Three Significant Ways Recordkeeping Arrangements May Vary

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Recordkeeping for an employer-sponsored qualified retirement plan is pretty much just as it sounds; an outside provider is hired to literally keep a record of participant accounts. This includes everything from accounting for how much money each participant has in her account, to the number of investment shares held, to the source of money deposited. On the surface, recordkeepers seem fairly similar, but get into the fine print and there are significant differences in contracts and services offered. Here is a list of some of those differences I have seen in my history of working with various recordkeepers.

  1. Termination Clauses – When things are good, they’re good, but should your company need to terminate your relationship with your recordkeeper, there is a good chance that some fee will apply to end the relationship. Fees may vary. Also, recordkeepers have different arrangements when it comes to the services they will complete once they have been handed their pink slip. I recently came across a situation where the recordkeeper refused to complete the annual testing or Form 5500 if the plan transferred assets prior to the calendar year end.
  2. Available Investments – The universe of investment options is slowly but surely become more available thanks in part to the Department of Labor’s Fiduciary Rule, but there remains some noteworthy discrepancies in the accessibility of investments across various recordkeepers. In some cases, recordkeepers offer sub-advised or sub-managed investments which includes the investment arm of the recordkeeper offering additional oversight on traditional investments, usually for an additional fee. There are also differences in the share classes offered. Share class matters because it often dictates the overall cost of investing in an investment option along with the amount that various parties, such as the financial adviser and recordkeeper, receive in compensation from the investment. (See my blog Share Class Warfare for additional information).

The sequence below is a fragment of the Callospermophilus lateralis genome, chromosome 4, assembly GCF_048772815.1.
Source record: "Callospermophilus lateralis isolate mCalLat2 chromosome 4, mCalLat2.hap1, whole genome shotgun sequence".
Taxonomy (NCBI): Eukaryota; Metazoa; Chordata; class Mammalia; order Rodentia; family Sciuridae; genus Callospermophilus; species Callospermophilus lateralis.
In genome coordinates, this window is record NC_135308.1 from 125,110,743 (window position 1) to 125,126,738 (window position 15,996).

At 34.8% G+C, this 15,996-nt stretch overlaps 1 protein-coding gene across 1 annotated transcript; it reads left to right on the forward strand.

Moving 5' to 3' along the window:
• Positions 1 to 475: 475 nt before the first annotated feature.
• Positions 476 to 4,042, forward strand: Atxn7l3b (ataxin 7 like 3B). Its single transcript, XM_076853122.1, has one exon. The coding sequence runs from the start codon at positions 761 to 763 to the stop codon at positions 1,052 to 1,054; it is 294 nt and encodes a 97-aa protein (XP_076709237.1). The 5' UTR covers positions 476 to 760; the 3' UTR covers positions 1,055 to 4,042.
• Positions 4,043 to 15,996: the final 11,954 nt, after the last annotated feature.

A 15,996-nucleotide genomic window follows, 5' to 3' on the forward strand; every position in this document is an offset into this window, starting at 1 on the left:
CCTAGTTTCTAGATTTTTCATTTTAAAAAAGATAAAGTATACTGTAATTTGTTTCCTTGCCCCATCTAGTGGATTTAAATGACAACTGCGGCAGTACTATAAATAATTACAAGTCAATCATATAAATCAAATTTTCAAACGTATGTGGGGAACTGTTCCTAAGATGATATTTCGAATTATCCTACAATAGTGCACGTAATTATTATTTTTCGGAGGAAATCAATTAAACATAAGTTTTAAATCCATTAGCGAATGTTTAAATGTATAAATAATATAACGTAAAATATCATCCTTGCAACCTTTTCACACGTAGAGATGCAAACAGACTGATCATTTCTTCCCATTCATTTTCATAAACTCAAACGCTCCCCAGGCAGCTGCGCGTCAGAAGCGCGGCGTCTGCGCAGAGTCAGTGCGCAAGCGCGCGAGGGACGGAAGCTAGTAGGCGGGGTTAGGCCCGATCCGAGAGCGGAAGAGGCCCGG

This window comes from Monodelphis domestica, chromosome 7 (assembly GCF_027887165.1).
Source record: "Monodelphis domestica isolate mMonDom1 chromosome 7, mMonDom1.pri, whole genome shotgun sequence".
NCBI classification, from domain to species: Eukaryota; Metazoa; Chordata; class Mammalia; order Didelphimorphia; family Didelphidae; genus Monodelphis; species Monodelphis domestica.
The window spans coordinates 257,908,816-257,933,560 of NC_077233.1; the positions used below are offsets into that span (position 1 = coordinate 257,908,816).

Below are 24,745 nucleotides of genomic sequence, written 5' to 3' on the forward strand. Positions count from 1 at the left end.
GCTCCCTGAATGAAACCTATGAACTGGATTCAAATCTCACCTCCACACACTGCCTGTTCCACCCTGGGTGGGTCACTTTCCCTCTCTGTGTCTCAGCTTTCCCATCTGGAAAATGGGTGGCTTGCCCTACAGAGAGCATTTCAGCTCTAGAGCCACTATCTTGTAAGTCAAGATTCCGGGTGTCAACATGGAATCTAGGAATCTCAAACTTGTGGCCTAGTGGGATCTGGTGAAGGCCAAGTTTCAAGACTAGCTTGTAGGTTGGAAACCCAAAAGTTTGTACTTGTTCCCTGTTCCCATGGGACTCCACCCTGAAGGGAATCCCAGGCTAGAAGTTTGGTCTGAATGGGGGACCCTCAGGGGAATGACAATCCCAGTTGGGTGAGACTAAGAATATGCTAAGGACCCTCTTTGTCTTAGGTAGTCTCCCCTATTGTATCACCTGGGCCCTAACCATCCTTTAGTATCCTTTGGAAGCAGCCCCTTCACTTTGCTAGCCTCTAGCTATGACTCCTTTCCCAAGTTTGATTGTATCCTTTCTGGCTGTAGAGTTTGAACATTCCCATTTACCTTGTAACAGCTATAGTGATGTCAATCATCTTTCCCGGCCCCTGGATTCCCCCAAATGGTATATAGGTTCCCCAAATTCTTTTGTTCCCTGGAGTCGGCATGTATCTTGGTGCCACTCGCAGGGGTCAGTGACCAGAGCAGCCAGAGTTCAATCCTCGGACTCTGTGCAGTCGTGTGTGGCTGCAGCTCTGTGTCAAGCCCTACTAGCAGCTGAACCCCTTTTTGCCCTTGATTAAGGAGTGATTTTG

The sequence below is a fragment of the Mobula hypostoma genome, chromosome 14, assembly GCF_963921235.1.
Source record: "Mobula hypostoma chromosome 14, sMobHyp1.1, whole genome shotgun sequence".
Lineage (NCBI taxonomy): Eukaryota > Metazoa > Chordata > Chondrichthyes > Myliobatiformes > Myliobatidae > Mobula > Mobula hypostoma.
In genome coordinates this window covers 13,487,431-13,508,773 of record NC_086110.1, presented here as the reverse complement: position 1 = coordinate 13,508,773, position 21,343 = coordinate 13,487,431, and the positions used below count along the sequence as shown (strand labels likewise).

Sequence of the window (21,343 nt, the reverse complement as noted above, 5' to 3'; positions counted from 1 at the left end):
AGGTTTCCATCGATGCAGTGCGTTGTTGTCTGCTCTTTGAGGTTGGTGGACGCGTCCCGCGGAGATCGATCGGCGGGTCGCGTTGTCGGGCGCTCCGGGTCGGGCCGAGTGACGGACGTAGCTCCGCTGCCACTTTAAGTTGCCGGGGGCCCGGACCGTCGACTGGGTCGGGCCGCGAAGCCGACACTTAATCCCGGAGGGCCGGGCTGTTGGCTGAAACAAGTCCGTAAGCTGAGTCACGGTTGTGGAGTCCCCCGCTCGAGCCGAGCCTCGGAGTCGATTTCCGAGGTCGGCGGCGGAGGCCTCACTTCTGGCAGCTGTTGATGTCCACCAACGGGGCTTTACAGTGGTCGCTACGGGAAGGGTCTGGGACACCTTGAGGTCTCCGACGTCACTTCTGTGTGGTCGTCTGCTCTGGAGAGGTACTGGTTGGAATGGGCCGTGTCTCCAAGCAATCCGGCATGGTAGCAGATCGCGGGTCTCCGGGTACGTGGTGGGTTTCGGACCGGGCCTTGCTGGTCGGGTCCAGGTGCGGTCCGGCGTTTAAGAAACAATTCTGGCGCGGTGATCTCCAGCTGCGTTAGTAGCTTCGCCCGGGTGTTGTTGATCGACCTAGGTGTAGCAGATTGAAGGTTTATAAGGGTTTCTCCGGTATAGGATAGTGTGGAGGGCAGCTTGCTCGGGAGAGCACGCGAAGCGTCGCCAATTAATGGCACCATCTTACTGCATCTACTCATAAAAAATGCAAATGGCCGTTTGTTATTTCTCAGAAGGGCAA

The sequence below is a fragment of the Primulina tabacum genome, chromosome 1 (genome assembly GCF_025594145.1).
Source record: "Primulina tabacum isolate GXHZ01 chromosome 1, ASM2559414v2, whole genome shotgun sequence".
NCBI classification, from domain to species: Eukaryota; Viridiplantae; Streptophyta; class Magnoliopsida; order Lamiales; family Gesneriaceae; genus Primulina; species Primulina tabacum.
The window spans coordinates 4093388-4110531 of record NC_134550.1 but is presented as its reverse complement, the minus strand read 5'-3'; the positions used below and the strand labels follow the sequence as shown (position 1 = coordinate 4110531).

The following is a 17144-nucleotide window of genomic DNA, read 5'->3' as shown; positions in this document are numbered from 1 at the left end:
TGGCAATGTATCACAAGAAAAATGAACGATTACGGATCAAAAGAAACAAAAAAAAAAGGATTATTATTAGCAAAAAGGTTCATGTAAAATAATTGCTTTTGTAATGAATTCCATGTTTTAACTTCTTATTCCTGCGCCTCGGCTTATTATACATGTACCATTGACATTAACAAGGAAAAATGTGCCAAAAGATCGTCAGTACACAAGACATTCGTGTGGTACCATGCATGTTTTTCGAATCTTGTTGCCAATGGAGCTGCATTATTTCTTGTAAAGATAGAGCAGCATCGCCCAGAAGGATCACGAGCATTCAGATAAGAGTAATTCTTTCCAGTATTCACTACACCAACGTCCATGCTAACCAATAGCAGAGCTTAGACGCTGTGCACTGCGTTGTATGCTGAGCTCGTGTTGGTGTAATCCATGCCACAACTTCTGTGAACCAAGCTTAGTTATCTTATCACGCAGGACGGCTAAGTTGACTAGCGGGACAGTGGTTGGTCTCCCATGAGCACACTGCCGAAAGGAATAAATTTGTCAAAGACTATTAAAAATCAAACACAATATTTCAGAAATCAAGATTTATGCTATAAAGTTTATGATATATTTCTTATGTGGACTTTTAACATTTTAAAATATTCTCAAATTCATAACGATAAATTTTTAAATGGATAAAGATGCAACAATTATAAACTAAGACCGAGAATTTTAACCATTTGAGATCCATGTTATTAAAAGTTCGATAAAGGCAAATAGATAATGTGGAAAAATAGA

3. Third-Party Administration Services – Often recordkeepers will also offer third-party administration (TPA) services in what the industry calls a “bundled” service arrangement. In many cases, this arrangement makes sense because much of the data that a recordkeeper collects is also used by a TPA and therefore, having them work together is a win-win for the client and the provider. However, TPA services are another area with vastly different capabilities, costs, and proficiencies. Before you enter into a bundled agreement it is important to assess what the compliance and administrative needs of your plan are and whether or not the bundled TPA can meet those needs.

Although all recordkeepers may seem the same on the surface, there are several differences that can be found in the details and operation. If you would like assistance reviewing your recordkeeping arrangement, please contact me at 205-970-9088 or email jamie@grinkmeyerleonard.com.

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One Item to Immediately Address With Your Participants

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Often when we are engrossed in the day-to-day operation of 401(k) plan management, we can overlook the reason why we are all doing this – for the benefit of our people. We also focus on the here and now; making sure that employee deferrals are contributed on time, that investments are top notch, and that participants are retirement ready. The one item that often get overlooked is what will happen when your hard-working people pass way. The simplest way to answer that question is to make certain all of your participants have an accurate beneficiary form on file with you, the plan sponsor, and if possible, the plan’s recordkeeper. Here are 5 items that can help you and your participants get back on track with their beneficiary forms.

1. Don’t leave a beneficiary form blank, and don’t name your estate as beneficiary.
Failing to name an individual, or individuals, as your beneficiary could deprive your heirs or loved ones of inheriting your retirement assets. Another downside of not naming a beneficiary – your retirement assets would need to go through the lengthy probate process and could be subject to creditors.

2. Make a beneficiary designation for each retirement account that you own.
People often make the mistake of assuming that the beneficiary they name on one account will dictate who the beneficiary is on their other retirement accounts, but that is not the case. You need to have a valid beneficiary on file for each account.

3. Remember that beneficiary designations take precedence over wills.
Retirement assets are distributed according to the named beneficiary, regardless of any other agreements, such as wills.

4. Keep your beneficiary designations current.
Many people fail to update their beneficiary designations after major life events, such as a marriage, divorce, or new addition to the family.

5. Consider consulting a professional.
You may wish to seek the guidance of an experienced attorney, CPA, or financial advisor to help you make the best choices for you and your heirs.

Don’t let your hard work or that of your participants go to waste by having their retirement account balances go to the wrong person or worse, the state. If you need assistance with making sure that your beneficiary forms are on file and in good order, please give me a call at 205-970-9088 or email me at jamie@grinkmeyerleonard.com.